So I completely pulled apart my Little Bit of Red Dress, re-shaped the bodice, re-set the bodice ruffles, took in the skirt, cut hip ruffles, hemmed said hip ruffles, put the whole thing back together and tacked everything down on the inside with little-tiny hand stitches.. It took just as long as just making a whole new dress, but I don’t mind, because at least this means that I actually love this dress now.
And I do. It’s mad. It’s ridiculous. It’s preposterous. It has hip ruffles. It’s completely frumpy and dowdy and yet inexplicably charming, in the way only a late ’20s/early ’30s frock with hip ruffles can be.
For the photoshoot Mr D and I celebrated the return of my camera (Yay Canon!) and took advantage of an exceptionally warm day in winter to risk photographing me in a little silk dress. For the background we drove round the bays to a particularly picturesque portion of the waterfront for photos.
I paired the dress with a red ribbon and my newest addition to my vintage shoe collection: blue suede heels with bows. Swoon. They may be slightly OOP, but they go perfectly with the dress. Risking the suede at the edge of the water and in wet gravel was probably a bit naughty of me, but they survived just fine.
What you can’t see in the photos is that I am also wearing a silk slip, a silk camisole, silk tap pants, thick stockings (with seams up the back) and am still turning blue.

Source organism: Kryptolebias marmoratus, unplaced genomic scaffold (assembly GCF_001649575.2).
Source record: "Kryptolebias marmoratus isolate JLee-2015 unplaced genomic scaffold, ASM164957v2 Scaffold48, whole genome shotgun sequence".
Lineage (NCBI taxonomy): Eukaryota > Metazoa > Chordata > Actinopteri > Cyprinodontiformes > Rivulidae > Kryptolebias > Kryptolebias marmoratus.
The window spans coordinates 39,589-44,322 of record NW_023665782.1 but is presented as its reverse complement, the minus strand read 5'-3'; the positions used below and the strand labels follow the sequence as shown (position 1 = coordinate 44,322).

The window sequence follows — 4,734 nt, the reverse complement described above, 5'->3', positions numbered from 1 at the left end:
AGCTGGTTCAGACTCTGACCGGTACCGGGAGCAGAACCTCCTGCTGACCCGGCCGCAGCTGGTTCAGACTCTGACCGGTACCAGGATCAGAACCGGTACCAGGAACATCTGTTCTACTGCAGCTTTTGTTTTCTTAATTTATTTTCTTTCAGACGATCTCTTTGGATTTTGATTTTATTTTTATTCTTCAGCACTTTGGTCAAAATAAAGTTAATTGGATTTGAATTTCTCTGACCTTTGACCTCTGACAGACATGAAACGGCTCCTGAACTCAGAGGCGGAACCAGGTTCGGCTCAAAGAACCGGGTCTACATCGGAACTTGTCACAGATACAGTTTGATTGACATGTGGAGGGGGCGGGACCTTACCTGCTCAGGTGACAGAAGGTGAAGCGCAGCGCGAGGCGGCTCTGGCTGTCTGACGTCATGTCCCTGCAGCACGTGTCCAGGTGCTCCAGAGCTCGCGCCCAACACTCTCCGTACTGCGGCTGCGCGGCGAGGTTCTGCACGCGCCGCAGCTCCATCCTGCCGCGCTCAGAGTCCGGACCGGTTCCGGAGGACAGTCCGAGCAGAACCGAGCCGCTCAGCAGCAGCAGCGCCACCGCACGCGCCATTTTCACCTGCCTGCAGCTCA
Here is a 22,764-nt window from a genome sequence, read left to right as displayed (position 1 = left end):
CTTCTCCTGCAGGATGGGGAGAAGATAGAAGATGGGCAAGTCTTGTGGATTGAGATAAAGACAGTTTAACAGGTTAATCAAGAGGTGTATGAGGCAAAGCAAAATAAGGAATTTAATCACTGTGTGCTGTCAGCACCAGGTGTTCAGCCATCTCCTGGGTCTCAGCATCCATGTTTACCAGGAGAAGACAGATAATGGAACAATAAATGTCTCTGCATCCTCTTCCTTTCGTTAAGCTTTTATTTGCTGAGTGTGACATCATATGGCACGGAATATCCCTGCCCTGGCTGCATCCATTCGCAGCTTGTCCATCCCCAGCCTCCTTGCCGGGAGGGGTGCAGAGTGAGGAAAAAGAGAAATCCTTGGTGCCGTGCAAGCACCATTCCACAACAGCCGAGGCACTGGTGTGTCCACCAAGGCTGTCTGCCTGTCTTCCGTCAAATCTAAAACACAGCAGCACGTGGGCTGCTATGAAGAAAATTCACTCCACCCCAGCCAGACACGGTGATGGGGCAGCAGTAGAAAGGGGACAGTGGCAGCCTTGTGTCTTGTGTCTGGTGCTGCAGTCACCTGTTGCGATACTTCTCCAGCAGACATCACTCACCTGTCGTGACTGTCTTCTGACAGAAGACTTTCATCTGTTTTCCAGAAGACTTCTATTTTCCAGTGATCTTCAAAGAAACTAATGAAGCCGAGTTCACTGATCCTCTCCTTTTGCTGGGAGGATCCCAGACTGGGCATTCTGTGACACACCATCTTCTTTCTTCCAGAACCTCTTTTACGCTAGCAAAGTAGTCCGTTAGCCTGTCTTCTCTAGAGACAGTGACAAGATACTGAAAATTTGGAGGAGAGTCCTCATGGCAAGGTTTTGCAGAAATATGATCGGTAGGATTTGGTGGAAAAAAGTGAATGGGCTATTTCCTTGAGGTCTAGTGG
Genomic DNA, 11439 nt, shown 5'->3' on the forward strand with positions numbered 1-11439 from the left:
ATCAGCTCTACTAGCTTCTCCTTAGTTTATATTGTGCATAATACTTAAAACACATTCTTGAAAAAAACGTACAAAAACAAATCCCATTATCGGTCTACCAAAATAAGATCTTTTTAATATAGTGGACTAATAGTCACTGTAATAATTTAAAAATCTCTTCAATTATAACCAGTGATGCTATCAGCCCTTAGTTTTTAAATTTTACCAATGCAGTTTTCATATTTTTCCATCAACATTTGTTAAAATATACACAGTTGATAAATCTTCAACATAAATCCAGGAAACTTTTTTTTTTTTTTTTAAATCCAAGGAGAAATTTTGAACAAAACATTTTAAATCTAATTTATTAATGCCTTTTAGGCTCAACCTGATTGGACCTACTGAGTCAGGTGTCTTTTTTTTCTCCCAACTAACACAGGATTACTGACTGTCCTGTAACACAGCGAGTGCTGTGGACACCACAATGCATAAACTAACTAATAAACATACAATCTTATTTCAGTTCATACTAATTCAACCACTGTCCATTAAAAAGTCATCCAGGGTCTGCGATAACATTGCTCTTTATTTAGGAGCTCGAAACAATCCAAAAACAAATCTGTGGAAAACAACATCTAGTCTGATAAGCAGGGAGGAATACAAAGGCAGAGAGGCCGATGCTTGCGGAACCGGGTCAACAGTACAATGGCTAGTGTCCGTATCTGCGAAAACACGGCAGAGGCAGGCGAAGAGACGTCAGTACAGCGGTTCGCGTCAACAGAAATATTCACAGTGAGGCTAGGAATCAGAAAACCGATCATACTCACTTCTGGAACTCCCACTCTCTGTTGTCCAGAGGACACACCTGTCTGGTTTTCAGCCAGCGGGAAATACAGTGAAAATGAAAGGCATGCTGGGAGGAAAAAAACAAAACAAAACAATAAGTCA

What you can see behind me is Miramar Peninsula, home to my favourite restaurant, the movie theatre from the Little Bit of Magic photoshoot, and Weta Workshops. Also lots of boats, the occasional kayaker or seagull, and just off to the left in the widest angle shots, Wellington International Airport, which you will be flying in to when you come to visit me. Right?
Just the facts, Ma’am:
Fabric: 3 metre of 1930s inspired silk chiffon. $30
Pattern: Excella E3137
And the insides? Erm. Not my best effort. A combination of french seams, pinked seams, and plain-old-mess where the skirt meets the bodice. That’s OK, it will only ever be hand-washed.
Hours: Another 4.5 hours (for a total of 9 on this dress)
First worn?: Saturday 10 August, just for the photoshoot (cold. winter. cold. brr.)
Wear again?: Yes, when summer comes
Make again?: Nope. At least not until I’ve tried all my other ’30s patterns.
Total cost: $30